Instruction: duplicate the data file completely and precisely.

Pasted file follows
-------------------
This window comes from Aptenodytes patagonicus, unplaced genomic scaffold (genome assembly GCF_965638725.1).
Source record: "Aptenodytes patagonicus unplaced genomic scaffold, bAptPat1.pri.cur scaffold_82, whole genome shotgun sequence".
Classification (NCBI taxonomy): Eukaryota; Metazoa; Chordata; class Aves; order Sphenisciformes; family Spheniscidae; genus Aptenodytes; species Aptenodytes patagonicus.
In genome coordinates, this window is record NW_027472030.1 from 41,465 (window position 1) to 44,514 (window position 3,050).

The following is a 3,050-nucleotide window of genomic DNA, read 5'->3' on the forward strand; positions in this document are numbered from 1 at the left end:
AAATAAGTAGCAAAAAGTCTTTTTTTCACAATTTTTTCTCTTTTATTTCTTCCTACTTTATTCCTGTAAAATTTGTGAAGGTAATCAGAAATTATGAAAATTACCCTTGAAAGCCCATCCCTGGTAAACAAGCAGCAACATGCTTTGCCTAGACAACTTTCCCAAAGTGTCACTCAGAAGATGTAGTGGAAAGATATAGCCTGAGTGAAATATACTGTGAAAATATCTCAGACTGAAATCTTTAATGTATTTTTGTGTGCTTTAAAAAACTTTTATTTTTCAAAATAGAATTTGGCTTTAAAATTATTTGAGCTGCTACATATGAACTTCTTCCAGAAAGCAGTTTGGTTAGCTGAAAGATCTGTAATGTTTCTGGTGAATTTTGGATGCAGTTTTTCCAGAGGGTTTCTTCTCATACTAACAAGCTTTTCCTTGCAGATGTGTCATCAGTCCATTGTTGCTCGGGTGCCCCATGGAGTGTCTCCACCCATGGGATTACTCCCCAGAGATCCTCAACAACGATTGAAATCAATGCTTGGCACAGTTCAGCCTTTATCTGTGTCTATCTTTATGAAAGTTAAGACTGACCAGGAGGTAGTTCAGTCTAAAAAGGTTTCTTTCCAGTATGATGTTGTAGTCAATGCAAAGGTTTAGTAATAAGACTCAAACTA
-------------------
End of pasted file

This window comes from Aptenodytes patagonicus, unplaced genomic scaffold (genome assembly GCF_965638725.1).
Source record: "Aptenodytes patagonicus unplaced genomic scaffold, bAptPat1.pri.cur scaffold_82, whole genome shotgun sequence".
Classification (NCBI taxonomy): Eukaryota; Metazoa; Chordata; class Aves; order Sphenisciformes; family Spheniscidae; genus Aptenodytes; species Aptenodytes patagonicus.
In genome coordinates, this window is record NW_027472030.1 from 41,465 (window position 1) to 44,514 (window position 3,050).

The following is a 3,050-nucleotide window of genomic DNA, read 5'->3' on the forward strand; positions in this document are numbered from 1 at the left end:
AAATAAGTAGCAAAAAGTCTTTTTTTCACAATTTTTTCTCTTTTATTTCTTCCTACTTTATTCCTGTAAAATTTGTGAAGGTAATCAGAAATTATGAAAATTACCCTTGAAAGCCCATCCCTGGTAAACAAGCAGCAACATGCTTTGCCTAGACAACTTTCCCAAAGTGTCACTCAGAAGATGTAGTGGAAAGATATAGCCTGAGTGAAATATACTGTGAAAATATCTCAGACTGAAATCTTTAATGTATTTTTGTGTGCTTTAAAAAACTTTTATTTTTCAAAATAGAATTTGGCTTTAAAATTATTTGAGCTGCTACATATGAACTTCTTCCAGAAAGCAGTTTGGTTAGCTGAAAGATCTGTAATGTTTCTGGTGAATTTTGGATGCAGTTTTTCCAGAGGGTTTCTTCTCATACTAACAAGCTTTTCCTTGCAGATGTGTCATCAGTCCATTGTTGCTCGGGTGCCCCATGGAGTGTCTCCACCCATGGGATTACTCCCCAGAGATCCTCAACAACGATTGAAATCAATGCTTGGCACAGTTCAGCCTTTATCTGTGTCTATCTTTATGAAAGTTAAGACTGACCAGGAGGTAGTTCAGTCTAAAAAGGTTTCTTTCCAGTATGATGTTGTAGTCAATGCAAAGGTTTAGTAATAAGACTCAAACTA